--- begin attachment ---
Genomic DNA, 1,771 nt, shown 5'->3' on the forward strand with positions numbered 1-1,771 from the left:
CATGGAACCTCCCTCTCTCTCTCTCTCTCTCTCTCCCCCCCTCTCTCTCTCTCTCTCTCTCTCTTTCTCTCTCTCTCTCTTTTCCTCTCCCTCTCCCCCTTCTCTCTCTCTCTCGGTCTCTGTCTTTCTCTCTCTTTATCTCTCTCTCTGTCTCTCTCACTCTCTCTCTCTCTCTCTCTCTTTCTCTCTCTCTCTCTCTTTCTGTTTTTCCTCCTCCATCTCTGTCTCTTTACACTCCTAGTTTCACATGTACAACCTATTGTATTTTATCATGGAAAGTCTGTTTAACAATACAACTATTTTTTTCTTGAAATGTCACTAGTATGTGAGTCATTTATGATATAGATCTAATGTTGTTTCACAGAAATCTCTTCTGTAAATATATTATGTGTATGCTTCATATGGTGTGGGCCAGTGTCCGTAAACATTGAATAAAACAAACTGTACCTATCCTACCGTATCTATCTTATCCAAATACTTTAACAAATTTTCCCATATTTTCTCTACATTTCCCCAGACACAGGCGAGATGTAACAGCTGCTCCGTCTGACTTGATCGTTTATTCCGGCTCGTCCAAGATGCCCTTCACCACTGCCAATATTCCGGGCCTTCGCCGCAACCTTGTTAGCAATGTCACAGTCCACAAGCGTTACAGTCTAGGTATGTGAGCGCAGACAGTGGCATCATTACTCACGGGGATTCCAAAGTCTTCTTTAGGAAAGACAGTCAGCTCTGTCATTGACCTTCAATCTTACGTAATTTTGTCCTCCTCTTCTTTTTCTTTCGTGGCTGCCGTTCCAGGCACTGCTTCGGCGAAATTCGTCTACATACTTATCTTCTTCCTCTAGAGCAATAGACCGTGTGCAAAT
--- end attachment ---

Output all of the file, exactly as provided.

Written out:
Genomic DNA, 1,771 nt, shown 5'->3' on the forward strand with positions numbered 1-1,771 from the left:
CATGGAACCTCCCTCTCTCTCTCTCTCTCTCTCTCCCCCCCTCTCTCTCTCTCTCTCTCTCTCTTTCTCTCTCTCTCTCTTTTCCTCTCCCTCTCCCCCTTCTCTCTCTCTCTCGGTCTCTGTCTTTCTCTCTCTTTATCTCTCTCTCTGTCTCTCTCACTCTCTCTCTCTCTCTCTCTCTTTCTCTCTCTCTCTCTCTTTCTGTTTTTCCTCCTCCATCTCTGTCTCTTTACACTCCTAGTTTCACATGTACAACCTATTGTATTTTATCATGGAAAGTCTGTTTAACAATACAACTATTTTTTTCTTGAAATGTCACTAGTATGTGAGTCATTTATGATATAGATCTAATGTTGTTTCACAGAAATCTCTTCTGTAAATATATTATGTGTATGCTTCATATGGTGTGGGCCAGTGTCCGTAAACATTGAATAAAACAAACTGTACCTATCCTACCGTATCTATCTTATCCAAATACTTTAACAAATTTTCCCATATTTTCTCTACATTTCCCCAGACACAGGCGAGATGTAACAGCTGCTCCGTCTGACTTGATCGTTTATTCCGGCTCGTCCAAGATGCCCTTCACCACTGCCAATATTCCGGGCCTTCGCCGCAACCTTGTTAGCAATGTCACAGTCCACAAGCGTTACAGTCTAGGTATGTGAGCGCAGACAGTGGCATCATTACTCACGGGGATTCCAAAGTCTTCTTTAGGAAAGACAGTCAGCTCTGTCATTGACCTTCAATCTTACGTAATTTTGTCCTCCTCTTCTTTTTCTTTCGTGGCTGCCGTTCCAGGCACTGCTTCGGCGAAATTCGTCTACATACTTATCTTCTTCCTCTAGAGCAATAGACCGTGTGCAAAT